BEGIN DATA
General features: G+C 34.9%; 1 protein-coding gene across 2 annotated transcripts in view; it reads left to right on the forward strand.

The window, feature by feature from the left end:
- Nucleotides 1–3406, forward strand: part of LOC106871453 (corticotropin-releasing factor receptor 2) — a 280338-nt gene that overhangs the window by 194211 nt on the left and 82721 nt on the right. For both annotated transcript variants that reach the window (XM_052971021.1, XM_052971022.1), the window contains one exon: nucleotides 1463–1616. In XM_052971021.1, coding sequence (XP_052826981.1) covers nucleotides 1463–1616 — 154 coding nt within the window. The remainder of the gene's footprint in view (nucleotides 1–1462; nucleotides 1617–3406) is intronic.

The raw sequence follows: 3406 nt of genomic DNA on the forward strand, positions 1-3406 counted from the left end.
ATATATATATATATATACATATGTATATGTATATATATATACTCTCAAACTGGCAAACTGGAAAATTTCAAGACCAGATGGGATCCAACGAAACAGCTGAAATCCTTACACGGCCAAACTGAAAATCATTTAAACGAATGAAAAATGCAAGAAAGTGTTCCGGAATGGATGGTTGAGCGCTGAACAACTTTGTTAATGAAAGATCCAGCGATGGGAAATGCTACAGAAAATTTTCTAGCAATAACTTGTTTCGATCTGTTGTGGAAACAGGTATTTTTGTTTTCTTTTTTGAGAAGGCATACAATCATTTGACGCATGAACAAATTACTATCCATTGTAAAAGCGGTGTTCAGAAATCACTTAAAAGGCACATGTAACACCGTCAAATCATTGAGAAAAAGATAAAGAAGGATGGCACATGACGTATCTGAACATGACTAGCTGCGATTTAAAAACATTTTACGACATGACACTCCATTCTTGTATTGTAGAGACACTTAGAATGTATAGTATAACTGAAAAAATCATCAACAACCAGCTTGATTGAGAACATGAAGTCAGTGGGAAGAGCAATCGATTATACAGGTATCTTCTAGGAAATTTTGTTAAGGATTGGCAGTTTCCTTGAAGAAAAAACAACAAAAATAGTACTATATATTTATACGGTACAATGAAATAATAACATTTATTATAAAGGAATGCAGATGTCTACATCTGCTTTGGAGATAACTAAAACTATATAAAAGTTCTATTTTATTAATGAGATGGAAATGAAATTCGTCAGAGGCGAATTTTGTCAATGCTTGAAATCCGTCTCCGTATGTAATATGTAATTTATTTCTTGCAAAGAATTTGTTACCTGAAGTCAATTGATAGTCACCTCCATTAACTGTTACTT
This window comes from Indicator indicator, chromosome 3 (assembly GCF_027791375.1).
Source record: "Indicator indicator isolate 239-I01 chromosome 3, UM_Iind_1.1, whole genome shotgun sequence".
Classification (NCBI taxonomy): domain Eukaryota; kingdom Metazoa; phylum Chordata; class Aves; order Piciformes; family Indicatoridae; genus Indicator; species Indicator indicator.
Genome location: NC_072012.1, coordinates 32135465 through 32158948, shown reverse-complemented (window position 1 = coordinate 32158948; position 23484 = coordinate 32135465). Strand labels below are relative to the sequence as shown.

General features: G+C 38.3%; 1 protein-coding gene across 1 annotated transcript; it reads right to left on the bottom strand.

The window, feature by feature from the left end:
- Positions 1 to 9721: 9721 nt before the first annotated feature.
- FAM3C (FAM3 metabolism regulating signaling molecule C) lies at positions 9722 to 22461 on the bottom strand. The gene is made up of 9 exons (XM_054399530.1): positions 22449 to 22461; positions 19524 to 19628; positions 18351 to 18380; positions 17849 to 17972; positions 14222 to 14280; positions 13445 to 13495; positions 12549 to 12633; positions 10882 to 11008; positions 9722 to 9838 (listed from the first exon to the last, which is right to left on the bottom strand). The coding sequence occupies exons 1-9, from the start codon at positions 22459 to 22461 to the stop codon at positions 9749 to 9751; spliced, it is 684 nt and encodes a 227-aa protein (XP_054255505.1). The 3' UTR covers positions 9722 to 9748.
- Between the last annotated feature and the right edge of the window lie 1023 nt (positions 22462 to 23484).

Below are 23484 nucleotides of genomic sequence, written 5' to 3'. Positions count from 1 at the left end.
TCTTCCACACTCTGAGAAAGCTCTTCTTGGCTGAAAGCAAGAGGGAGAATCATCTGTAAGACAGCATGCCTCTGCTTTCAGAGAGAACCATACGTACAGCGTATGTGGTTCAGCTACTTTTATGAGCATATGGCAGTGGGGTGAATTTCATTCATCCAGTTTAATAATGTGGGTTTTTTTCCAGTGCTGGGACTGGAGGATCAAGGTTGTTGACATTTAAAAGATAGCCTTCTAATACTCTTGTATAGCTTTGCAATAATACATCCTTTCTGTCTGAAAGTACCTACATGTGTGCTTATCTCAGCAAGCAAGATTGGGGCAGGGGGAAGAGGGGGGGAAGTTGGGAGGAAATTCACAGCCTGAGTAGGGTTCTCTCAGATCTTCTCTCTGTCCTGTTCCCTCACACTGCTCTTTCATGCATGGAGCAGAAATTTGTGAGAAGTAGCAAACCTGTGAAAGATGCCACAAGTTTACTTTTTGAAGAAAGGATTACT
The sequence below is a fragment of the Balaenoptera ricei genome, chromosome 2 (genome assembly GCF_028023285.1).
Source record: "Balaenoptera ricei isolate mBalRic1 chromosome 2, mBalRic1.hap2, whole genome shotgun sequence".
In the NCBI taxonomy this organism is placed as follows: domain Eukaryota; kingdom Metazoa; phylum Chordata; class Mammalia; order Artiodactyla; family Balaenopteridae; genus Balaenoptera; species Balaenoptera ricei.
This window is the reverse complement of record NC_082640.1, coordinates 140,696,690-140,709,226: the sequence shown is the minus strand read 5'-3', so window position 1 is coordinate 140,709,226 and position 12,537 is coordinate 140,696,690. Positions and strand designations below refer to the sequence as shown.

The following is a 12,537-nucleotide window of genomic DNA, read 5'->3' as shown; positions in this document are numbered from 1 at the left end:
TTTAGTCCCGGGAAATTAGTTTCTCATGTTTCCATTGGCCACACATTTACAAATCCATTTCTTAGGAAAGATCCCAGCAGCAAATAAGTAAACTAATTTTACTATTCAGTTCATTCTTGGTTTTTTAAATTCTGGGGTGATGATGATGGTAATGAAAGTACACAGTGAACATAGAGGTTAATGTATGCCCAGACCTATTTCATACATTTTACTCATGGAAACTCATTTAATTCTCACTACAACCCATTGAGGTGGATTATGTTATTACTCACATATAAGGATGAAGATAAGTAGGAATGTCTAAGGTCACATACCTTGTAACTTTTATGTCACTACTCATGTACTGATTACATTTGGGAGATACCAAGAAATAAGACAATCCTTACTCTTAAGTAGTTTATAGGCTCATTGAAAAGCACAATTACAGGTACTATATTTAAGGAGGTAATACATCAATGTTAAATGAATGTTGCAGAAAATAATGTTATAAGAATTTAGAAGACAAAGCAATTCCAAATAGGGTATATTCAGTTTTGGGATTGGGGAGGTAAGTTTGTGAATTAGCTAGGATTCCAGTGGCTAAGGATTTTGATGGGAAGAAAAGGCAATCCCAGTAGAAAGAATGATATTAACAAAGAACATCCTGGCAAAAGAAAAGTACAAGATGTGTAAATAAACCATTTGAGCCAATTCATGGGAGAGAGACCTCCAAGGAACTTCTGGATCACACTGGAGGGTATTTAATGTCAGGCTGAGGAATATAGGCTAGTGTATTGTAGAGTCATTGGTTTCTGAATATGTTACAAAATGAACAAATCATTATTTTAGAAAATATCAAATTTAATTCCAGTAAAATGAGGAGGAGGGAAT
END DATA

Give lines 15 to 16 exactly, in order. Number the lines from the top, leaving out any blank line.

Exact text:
Below are 23484 nucleotides of genomic sequence, written 5' to 3'. Positions count from 1 at the left end.
TCTTCCACACTCTGAGAAAGCTCTTCTTGGCTGAAAGCAAGAGGGAGAATCATCTGTAAGACAGCATGCCTCTGCTTTCAGAGAGAACCATACGTACAGCGTATGTGGTTCAGCTACTTTTATGAGCATATGGCAGTGGGGTGAATTTCATTCATCCAGTTTAATAATGTGGGTTTTTTTCCAGTGCTGGGACTGGAGGATCAAGGTTGTTGACATTTAAAAGATAGCCTTCTAATACTCTTGTATAGCTTTGCAATAATACATCCTTTCTGTCTGAAAGTACCTACATGTGTGCTTATCTCAGCAAGCAAGATTGGGGCAGGGGGAAGAGGGGGGGAAGTTGGGAGGAAATTCACAGCCTGAGTAGGGTTCTCTCAGATCTTCTCTCTGTCCTGTTCCCTCACACTGCTCTTTCATGCATGGAGCAGAAATTTGTGAGAAGTAGCAAACCTGTGAAAGATGCCACAAGTTTACTTTTTGAAGAAAGGATTACT